Only in New England: International Cryptozoology Museum
There’s nothing more persuasive than a skeptical believer. Of course, Loren Coleman, founder of the International Cryptozoology Museum in Portland, Maine, would never describe himself as such. “You can’t quote me as saying I believe any of this,” he says, explaining that belief leads people to be inflexible in the face of new evidence. “I don’t try to be a persuader,” he adds. “I’m just trying to share my passion and insight because I think a lot of people have never opened their minds to the possibility.”
Coleman’s museum is a cramped space situated in the back room of The Green Hand Bookshop on Congress Street. The shelves lining the walls are crammed with an odd mix of evidence and memorabilia. In one corner you’ll find a picture of a sea serpent; in another, a cast of an oversize foot. A model coelacanth (a fish once thought extinct, rediscovered in 1938) is mounted proudly on the wall like a prize bass. A life-size replica of Bigfoot guards the front door, while a 15-foot-long pterodactyl hangs from the ceiling, looming over the whole affair.
Coleman is both the museum’s tour guide and its main attraction. The exhibits serve as props as he entertains visitors with tales of his 42-year career studying cryptids (animals as yet undiscovered by science). He’s the foremost expert in his field; he’s written 17 books and more than 300 articles and is featured in almost every documentary produced about skunk apes, sasquatches, sea serpents, and the like. If you’ve watched The History Channel in the last 10 years, you’ve likely seen his face.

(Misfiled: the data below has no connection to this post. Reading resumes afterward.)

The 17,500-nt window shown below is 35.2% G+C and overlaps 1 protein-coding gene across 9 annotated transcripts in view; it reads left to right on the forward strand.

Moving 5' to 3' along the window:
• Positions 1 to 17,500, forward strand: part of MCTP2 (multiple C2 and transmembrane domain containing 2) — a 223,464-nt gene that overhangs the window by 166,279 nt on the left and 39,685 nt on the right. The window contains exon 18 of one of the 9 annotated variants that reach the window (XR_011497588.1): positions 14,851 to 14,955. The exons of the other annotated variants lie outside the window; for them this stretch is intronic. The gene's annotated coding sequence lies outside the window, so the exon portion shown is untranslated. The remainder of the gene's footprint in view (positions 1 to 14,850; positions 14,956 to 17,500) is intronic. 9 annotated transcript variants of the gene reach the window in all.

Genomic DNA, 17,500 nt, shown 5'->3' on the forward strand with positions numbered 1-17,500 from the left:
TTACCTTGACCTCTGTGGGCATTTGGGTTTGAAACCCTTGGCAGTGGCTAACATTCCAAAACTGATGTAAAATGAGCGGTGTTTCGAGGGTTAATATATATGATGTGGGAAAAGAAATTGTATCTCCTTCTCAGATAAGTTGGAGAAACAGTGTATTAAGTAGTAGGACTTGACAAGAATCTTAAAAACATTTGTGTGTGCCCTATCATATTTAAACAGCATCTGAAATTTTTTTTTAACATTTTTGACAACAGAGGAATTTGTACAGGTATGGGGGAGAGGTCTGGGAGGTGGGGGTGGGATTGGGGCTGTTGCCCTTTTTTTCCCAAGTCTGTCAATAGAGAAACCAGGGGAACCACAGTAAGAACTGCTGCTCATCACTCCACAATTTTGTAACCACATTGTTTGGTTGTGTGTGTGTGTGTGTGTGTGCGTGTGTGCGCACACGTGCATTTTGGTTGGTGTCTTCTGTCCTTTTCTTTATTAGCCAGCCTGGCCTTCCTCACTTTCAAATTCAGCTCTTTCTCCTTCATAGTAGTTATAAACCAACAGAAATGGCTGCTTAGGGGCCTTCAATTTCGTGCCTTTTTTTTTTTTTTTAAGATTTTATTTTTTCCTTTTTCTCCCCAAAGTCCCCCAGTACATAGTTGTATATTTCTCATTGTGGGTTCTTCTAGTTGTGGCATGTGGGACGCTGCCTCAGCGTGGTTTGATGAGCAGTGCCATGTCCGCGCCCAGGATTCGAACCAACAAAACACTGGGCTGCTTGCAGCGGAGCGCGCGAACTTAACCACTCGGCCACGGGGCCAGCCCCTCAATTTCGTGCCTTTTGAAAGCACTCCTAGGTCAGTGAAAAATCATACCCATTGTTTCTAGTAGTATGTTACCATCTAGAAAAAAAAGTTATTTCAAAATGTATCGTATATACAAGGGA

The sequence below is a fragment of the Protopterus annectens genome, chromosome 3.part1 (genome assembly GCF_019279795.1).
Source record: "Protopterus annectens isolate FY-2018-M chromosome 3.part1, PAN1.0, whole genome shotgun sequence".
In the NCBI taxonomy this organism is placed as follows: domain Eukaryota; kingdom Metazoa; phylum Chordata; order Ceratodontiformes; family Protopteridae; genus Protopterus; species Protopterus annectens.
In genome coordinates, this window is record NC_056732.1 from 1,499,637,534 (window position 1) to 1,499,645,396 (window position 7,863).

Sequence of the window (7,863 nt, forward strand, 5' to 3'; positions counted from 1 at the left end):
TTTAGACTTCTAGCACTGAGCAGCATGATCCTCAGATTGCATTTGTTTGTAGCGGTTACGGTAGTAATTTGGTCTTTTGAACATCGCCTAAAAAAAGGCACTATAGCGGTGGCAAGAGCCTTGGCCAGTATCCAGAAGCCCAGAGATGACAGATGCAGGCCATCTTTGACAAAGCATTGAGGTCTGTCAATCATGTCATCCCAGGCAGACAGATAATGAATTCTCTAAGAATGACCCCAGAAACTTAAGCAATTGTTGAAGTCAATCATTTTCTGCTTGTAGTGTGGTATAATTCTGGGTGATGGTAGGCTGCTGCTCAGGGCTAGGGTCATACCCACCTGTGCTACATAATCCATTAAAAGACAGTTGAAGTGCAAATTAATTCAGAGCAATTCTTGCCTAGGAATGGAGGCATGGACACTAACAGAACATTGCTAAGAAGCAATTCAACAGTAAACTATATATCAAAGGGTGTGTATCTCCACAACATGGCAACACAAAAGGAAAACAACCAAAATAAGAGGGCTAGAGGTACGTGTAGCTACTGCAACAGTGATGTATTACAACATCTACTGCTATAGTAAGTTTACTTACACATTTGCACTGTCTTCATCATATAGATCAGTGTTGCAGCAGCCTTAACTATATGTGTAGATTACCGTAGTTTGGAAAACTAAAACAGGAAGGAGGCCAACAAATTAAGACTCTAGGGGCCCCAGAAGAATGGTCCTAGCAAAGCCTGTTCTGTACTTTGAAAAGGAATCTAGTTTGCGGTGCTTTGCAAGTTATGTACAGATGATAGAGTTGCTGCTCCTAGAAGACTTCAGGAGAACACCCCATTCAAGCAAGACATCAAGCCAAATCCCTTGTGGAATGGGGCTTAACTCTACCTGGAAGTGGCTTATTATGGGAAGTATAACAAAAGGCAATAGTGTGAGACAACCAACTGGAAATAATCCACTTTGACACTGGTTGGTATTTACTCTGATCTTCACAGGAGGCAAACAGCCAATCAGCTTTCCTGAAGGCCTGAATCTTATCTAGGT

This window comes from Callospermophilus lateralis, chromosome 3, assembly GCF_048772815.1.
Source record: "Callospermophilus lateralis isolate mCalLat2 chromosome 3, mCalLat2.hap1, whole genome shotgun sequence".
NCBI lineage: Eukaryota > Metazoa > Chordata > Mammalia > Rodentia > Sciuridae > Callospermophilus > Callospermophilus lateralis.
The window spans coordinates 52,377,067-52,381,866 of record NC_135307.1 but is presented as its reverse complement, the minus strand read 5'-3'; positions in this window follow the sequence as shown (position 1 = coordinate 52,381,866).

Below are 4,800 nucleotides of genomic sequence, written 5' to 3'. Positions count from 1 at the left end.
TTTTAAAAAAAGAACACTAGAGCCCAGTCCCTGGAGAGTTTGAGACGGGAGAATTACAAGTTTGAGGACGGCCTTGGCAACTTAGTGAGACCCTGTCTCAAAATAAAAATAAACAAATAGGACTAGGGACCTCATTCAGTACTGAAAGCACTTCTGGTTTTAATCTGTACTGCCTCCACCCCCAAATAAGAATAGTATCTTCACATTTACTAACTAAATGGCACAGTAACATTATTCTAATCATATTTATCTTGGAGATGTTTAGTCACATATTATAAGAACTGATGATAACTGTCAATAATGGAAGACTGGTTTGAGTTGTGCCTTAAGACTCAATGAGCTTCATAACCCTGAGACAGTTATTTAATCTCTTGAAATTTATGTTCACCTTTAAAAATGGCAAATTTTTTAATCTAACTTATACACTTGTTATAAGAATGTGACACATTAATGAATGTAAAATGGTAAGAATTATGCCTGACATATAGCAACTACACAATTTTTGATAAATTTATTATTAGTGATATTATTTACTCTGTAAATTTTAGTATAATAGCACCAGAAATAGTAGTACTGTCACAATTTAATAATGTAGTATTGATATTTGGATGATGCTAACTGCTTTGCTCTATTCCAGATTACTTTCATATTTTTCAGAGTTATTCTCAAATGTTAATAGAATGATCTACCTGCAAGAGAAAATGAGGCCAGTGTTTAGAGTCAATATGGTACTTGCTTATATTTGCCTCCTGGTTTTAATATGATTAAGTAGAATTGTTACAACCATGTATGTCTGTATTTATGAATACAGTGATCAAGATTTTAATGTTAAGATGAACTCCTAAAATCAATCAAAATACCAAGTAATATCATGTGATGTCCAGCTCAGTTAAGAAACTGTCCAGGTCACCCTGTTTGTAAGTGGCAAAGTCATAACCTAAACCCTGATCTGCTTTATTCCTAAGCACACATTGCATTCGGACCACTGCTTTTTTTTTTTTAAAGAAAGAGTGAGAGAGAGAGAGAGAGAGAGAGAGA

But if you’re looking for a sideshow barker, you’ll be sorely disappointed. Coleman is of a scientific mind–far more Agent Scully than Mulder–and years of investigating sightings have taught him to be skeptical. “Eighty percent of my cases are misidentifications: a dead dog that was supposed to be some kind of monster, or a black panther that turns out to be a tomcat that was hit by a car,” he says. One percent are hoaxes, and the rest warrant further study: “It could turn out to be a moose. It could turn out to be an alligator in a pond. Or it could turn out to be a new species that human beings have called a monster or a creature or something else.”
Loren Coleman points out that new species come to light all the time, and not only among the insects. In just the last year, for instance, scientists have discovered a new six-and-a-half-foot monitor lizard in the Philippines and a species of giant crayfish in Tennessee. Even the beloved giant panda was once considered a myth, not fully accepted by Western science until the early 20th century. So why not Bigfoot?
Though small and unorthodox, the Cryptozoology Museum will do more to test your preconceived notions than almost any other museum in New England. After 45 minutes talking to Coleman, you may leave just as convinced that “monsters” couldn’t exist–but for the first time in your life, you’ll be challenged to back up that opinion.
International Cryptozoology Museum, 661 Congress St., Portland, ME 207-518-9496; crytozoologymuseum.com